This piece was originally posted in the Daily Mail on the second of January 2015.
Today you’ll hear groans from payday loan companies as a cap is introduced on the cost of credit. Britain’s legal loan sharks claim they have cleaned up their act. The Government say they are getting tough with these firms. Mainstream lenders champion their responsible behaviour in contrast. Yet still the public drowns in bills, with little respite in sight. It’s time to wake up to our looming national personal debt crisis.
This week research was published, to little comment, showing our personal debt has doubled in the last year. We are now so accustomed to borrowing for everyday items such as food, rent and travel that news of the gaping hole in family finances makes our shoulders simply shrug.
It is an inconvenient truth that for many years it has mattered more to short term economic gain to encourage easy access to credit, than endure the long term pain required to tackle our spending habits. With estimates that nine million are already in over their heads, and possible interest rate rises on the way, Britain can no longer afford to ignore the consequences for our economy and our country. Much of this debt is on credit cards. Six months ago the average credit card balance was £1,700 – it’s now nearly £3,000.
Families aren’t just juggling cards to cover basic costs. They also now owe twice as much on personal loans. Amounts outstanding to payday lenders have more than tripled. With low wages and erratic inflation, credit has become an inevitable necessity. R3, the insolvency professionals, claim the average indebted British adult owes the equivalent of three months’ salary. Every single day we pay out £163m alone on interest repayments on debt – the equivalent of paying for 5,000 nurses. Little wonder one in five of us expects to struggle more financially in 2015 than 2014.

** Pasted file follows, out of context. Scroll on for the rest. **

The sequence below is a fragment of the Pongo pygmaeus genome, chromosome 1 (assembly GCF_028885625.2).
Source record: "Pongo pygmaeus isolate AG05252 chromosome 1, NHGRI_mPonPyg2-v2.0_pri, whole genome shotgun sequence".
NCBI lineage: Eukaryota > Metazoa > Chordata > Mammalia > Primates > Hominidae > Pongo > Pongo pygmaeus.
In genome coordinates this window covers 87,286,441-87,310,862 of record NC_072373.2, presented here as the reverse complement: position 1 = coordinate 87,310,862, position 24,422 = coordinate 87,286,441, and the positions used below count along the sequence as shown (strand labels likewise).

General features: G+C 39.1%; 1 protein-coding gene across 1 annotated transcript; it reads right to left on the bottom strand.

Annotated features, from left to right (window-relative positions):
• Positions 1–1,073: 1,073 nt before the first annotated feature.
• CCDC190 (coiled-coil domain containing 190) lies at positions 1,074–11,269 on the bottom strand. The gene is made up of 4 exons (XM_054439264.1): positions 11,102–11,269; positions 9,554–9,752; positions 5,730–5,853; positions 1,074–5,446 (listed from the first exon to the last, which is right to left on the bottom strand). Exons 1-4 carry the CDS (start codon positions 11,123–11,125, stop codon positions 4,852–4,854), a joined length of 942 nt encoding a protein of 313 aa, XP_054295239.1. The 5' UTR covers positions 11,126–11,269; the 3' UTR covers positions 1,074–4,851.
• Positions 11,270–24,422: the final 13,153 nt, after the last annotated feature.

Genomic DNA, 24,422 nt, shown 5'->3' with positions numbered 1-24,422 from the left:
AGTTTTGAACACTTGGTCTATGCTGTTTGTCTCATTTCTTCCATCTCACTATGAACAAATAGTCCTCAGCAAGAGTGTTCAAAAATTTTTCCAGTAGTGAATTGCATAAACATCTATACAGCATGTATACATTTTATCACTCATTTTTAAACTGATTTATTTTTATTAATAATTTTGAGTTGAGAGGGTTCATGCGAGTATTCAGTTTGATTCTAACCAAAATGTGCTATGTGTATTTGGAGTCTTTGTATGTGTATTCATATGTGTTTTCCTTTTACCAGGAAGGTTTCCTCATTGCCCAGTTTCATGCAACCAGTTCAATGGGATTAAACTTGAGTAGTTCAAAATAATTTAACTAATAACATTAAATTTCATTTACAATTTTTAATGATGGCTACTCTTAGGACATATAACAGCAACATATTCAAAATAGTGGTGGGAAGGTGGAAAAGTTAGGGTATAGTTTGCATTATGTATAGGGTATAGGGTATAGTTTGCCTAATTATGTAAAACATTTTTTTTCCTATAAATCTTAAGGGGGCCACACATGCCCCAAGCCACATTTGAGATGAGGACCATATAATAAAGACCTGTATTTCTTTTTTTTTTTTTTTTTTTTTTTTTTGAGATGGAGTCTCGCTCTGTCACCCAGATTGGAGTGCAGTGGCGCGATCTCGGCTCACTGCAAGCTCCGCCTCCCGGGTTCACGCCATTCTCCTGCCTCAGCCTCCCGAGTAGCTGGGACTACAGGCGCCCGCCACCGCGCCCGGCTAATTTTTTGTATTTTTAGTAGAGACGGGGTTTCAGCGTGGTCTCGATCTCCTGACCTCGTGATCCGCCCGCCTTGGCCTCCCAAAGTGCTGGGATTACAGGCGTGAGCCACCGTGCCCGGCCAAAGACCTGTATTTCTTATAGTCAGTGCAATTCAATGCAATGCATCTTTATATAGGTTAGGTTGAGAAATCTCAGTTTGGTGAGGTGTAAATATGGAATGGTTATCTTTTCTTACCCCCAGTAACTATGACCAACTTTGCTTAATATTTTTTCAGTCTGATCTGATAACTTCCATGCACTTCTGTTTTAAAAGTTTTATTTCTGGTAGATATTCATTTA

Given the level of personal debt Britain has and its impact – not just on our economy but our family lives too – this should be a top political priority. Yet the Government’s deafening silence shows how this willingness to take on debt can be seen by some as an opportunity. Office of Budget Responsibility figures predict new borrowing will take total household debt to £2.6trillion by the end of the decade, but our incomes will rise by only £266billion. Without action, the gap between what we earn and what we owe will reach a record high by 2020.
For George Osborne’s plans for reducing public debt, this rising private debt is crucial to stimulating our sluggish economy. Without such consumer spending our recovery is at risk; with it our personal finances will become even more hazardous. Either way, we will all pay the price of the Chancellor’s choices.
Today’s cap on credit must be lowered to have real bite. That the cap is £1 below what legal loan sharks currently charge, and also allows companies to make money from default payments, means it will do little to tackle their predatory behaviour. Many legal loan sharks are already ahead of these rules, offering products designed to evade the cap all together but still squeeze people trying to make ends meet. But payday lenders are just one component of Britain’s credit industry that benefits from encouraging unsustainable levels of debt. Banks, credit and store card companies cannot claim the moral high ground as to who is feeding our unhealthy credit habits.
For too long irresponsible lending has gone unchallenged, with the highest rates and anti-competitive practices often targeted at the poorest borrowers. In this unfair market many borrow to stay solvent, only to find themselves trapped in a debt they will likely never escape.
Today’s cap is at best the start, not the solution, to giving British consumers the protection they need to be able to make ends meet. Reform of our banks must be matched with reform of our consumer credit industry.
We need to tackle those who exploit families on the tightest budgets and extend access to affordable alternatives. Without making overhauling our national credit habits a priority Britain won’t just be broke in 2015. It will perpetually be in the red, struggling to ever get back into black.